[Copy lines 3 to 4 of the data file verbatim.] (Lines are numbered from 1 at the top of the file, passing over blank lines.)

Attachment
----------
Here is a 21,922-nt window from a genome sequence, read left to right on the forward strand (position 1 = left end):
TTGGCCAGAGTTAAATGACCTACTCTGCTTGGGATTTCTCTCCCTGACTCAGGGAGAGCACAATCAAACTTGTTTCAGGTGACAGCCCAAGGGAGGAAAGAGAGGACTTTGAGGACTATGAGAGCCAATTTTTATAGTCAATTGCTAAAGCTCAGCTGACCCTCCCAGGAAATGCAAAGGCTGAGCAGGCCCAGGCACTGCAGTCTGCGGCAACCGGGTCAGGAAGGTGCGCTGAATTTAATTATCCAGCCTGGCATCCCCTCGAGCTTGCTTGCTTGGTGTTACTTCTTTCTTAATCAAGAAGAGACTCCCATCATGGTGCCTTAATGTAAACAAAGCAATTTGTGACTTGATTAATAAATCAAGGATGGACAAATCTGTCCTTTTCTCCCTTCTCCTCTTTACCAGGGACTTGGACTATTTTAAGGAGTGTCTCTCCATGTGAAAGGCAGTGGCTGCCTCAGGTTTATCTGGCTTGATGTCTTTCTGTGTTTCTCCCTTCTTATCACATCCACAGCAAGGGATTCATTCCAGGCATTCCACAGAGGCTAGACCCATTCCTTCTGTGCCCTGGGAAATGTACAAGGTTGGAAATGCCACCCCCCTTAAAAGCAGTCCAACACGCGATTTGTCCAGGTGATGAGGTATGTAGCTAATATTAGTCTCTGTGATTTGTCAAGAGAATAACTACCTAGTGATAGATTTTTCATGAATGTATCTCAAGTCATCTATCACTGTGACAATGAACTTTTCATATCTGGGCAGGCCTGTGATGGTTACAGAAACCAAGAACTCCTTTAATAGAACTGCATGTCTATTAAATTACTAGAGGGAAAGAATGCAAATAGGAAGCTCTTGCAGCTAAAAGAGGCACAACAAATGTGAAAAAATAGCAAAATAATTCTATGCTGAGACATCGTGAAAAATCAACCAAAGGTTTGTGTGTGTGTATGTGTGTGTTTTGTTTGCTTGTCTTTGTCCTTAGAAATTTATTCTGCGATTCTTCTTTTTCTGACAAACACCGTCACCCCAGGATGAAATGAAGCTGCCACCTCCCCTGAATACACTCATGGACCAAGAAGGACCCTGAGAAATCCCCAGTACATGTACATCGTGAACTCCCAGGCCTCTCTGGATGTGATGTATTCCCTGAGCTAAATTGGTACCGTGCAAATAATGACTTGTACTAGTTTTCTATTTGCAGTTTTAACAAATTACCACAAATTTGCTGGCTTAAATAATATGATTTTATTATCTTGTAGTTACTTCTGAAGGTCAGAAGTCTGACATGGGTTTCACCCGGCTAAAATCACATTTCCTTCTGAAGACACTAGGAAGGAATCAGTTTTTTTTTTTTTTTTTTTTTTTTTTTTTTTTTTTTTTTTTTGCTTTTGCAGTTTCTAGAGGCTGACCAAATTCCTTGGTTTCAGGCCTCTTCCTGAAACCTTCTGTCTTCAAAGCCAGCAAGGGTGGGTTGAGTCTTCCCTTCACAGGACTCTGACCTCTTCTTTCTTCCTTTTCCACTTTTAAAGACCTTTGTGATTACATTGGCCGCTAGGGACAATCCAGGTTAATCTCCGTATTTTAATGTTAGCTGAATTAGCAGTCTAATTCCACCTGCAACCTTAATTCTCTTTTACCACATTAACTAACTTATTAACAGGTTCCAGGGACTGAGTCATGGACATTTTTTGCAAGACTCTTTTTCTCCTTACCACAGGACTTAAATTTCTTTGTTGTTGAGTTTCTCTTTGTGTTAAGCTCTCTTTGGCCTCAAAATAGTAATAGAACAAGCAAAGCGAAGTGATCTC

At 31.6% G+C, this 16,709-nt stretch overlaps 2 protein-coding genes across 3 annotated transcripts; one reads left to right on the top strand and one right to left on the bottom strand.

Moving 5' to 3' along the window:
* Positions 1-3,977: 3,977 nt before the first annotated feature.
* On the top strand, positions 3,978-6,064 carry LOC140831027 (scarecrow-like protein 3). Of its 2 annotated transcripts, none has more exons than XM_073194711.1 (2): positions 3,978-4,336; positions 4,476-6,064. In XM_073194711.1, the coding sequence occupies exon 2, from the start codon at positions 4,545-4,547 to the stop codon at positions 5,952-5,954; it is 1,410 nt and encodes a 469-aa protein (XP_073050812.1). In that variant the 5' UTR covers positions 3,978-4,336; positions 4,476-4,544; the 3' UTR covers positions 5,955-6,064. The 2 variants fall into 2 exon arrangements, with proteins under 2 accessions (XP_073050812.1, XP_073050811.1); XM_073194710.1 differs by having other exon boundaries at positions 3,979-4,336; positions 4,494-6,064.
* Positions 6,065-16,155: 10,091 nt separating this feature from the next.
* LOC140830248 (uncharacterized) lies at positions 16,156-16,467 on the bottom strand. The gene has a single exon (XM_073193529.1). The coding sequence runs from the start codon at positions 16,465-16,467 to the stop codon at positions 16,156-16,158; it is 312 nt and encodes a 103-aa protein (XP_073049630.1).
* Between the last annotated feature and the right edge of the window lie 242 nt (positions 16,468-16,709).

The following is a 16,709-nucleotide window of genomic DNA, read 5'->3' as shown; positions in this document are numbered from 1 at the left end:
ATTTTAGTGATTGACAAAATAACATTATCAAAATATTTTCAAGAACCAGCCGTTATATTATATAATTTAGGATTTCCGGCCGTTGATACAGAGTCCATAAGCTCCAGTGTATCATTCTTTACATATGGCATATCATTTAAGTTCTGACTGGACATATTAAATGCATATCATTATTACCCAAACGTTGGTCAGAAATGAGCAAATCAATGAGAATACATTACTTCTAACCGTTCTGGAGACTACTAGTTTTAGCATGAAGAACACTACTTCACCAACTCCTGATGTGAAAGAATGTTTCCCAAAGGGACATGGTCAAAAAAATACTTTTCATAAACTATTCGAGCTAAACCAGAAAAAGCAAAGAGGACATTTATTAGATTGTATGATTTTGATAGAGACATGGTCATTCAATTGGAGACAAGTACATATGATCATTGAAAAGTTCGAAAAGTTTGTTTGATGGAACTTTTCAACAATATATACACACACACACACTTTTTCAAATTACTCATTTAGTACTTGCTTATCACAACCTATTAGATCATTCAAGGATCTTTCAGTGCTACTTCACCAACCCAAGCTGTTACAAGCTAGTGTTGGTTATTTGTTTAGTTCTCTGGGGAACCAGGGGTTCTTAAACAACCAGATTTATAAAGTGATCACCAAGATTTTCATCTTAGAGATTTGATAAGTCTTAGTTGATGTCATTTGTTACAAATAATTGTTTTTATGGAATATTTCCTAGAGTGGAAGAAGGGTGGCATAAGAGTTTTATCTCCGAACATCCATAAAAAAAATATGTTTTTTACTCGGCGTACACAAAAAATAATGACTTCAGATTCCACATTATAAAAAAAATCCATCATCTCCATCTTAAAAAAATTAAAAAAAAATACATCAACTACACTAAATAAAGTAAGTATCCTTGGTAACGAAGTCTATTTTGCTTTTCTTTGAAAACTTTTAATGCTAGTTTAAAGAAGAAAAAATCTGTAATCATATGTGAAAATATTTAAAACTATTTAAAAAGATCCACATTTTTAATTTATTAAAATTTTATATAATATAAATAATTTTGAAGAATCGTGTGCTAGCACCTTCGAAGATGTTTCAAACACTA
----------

At 31.6% G+C, this 16,709-nt stretch overlaps 2 protein-coding genes across 3 annotated transcripts; one reads left to right on the top strand and one right to left on the bottom strand.

Moving 5' to 3' along the window: